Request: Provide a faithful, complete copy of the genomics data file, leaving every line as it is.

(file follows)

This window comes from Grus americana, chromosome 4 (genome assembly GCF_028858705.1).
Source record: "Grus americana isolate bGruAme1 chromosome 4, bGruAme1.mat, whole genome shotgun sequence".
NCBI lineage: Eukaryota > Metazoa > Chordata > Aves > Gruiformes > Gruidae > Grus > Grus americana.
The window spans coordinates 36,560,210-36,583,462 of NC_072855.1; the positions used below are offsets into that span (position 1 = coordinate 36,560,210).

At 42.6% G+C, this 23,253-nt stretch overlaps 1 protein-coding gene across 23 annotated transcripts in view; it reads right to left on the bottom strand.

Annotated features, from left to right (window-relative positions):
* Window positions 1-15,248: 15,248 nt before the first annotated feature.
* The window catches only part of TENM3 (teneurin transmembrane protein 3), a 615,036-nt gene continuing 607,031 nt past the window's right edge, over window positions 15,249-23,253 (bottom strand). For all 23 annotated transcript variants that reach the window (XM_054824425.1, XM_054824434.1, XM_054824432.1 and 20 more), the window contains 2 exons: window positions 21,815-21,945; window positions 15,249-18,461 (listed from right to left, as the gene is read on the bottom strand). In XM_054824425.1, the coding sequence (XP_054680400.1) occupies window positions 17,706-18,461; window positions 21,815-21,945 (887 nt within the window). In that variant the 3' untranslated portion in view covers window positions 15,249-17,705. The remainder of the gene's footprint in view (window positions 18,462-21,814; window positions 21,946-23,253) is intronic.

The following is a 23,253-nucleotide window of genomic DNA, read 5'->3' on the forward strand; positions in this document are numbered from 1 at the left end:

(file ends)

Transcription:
This window comes from Grus americana, chromosome 4 (genome assembly GCF_028858705.1).
Source record: "Grus americana isolate bGruAme1 chromosome 4, bGruAme1.mat, whole genome shotgun sequence".
NCBI lineage: Eukaryota > Metazoa > Chordata > Aves > Gruiformes > Gruidae > Grus > Grus americana.
The window spans coordinates 36,560,210-36,583,462 of NC_072855.1; the positions used below are offsets into that span (position 1 = coordinate 36,560,210).

At 42.6% G+C, this 23,253-nt stretch overlaps 1 protein-coding gene across 23 annotated transcripts in view; it reads right to left on the bottom strand.

Annotated features, from left to right (window-relative positions):
* Window positions 1-15,248: 15,248 nt before the first annotated feature.
* The window catches only part of TENM3 (teneurin transmembrane protein 3), a 615,036-nt gene continuing 607,031 nt past the window's right edge, over window positions 15,249-23,253 (bottom strand). For all 23 annotated transcript variants that reach the window (XM_054824425.1, XM_054824434.1, XM_054824432.1 and 20 more), the window contains 2 exons: window positions 21,815-21,945; window positions 15,249-18,461 (listed from right to left, as the gene is read on the bottom strand). In XM_054824425.1, the coding sequence (XP_054680400.1) occupies window positions 17,706-18,461; window positions 21,815-21,945 (887 nt within the window). In that variant the 3' untranslated portion in view covers window positions 15,249-17,705. The remainder of the gene's footprint in view (window positions 18,462-21,814; window positions 21,946-23,253) is intronic.

The following is a 23,253-nucleotide window of genomic DNA, read 5'->3' on the forward strand; positions in this document are numbered from 1 at the left end: